London: A History in Verse & Dear World

This anthology has just come out from Harvard University Press, edited by Mark Ford.

Apparently I’ve got a poem in it, though I’ve not seen a copy – nor given my permission for its inclusion.

All very Open Source, then.

More pleasingly, I’ve been asked – in the traditional manner – to contribute to a Bloodaxe anthology of younger poets put together by Nathan Hamilton and out in November. It’s called Dear World & Everyone In It and here’s a line of blurb:

this anthology represents more effectively and appropriately a new generational mood – hybrid, playful, collaborative, ambitious, inclusive, cooperative

Sounds good.

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2 Comments

  1. That new Bloodaxe anthology does sound exciting but haven’t they already done something like it before? (Voice Recognition), not to mention Salt’s Book of Younger Poets, which is another fine anthology.

    (not that I’m complaining, mind, I’d love to be in one of those – but at 31, I’m young-but-not-that-young)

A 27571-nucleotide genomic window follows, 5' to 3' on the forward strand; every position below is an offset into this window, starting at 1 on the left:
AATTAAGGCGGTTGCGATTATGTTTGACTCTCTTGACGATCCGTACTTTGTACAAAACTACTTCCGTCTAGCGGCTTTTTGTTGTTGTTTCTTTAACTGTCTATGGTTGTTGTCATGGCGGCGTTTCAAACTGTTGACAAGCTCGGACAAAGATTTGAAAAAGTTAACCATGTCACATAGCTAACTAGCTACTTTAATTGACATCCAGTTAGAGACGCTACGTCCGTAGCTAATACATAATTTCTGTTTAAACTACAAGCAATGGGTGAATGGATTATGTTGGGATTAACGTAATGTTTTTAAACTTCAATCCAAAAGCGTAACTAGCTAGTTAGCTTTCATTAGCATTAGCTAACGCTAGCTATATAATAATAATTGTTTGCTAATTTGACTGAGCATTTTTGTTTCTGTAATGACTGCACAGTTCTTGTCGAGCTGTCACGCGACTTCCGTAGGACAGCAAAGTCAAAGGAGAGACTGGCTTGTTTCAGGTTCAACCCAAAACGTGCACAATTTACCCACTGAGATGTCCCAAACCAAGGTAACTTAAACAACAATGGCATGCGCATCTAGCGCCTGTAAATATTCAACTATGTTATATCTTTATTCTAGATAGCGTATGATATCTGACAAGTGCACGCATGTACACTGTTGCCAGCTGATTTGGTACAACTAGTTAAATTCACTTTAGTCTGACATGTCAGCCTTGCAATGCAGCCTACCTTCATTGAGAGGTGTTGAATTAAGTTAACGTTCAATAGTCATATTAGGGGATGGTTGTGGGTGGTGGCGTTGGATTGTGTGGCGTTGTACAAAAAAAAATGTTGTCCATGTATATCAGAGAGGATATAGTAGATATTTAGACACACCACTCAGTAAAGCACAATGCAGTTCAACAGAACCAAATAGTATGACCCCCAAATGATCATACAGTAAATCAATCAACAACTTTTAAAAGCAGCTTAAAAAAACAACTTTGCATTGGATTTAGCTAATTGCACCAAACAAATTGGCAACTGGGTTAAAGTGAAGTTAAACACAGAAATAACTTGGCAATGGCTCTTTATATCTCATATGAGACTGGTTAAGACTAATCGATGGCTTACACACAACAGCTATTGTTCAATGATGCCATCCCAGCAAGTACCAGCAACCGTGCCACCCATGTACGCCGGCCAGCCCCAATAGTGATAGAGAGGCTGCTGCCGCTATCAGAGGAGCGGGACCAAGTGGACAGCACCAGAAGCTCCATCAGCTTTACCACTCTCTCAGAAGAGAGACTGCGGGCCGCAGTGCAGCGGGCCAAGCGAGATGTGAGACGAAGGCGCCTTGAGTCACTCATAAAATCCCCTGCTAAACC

Reply

  2. You’re right Christian, there’s been a recent spate of anthologies covering work by new / younger / emerging poets. I don’t see that as necessarily a bad thing, but representative of a revitalised UK poetry scene. Also, each one brings a different angle or taste, and I don’t think there’s actually a huge amount of crossover in terms of contributors. A quick glance, for instance, at Salt’s Younger Poets book vs my own City State: New London Poetry, only five are in both Jay Bernard, Inua Ellams, Annie Katchinska, Ashna Sarkar and Ahren Warner – and they were probably the five youngest in City State.

    As far as I’m aware, this new Bloodaxe one (edited by Nathan Hamilton) will veer slightly more on the ‘experimental’ side of things. The age limit (if there is one) is also higher – up to mid 30s I think. I was too old for the Salt anthology anyway, by a year, if they’d have had me! 🙂

    Reply

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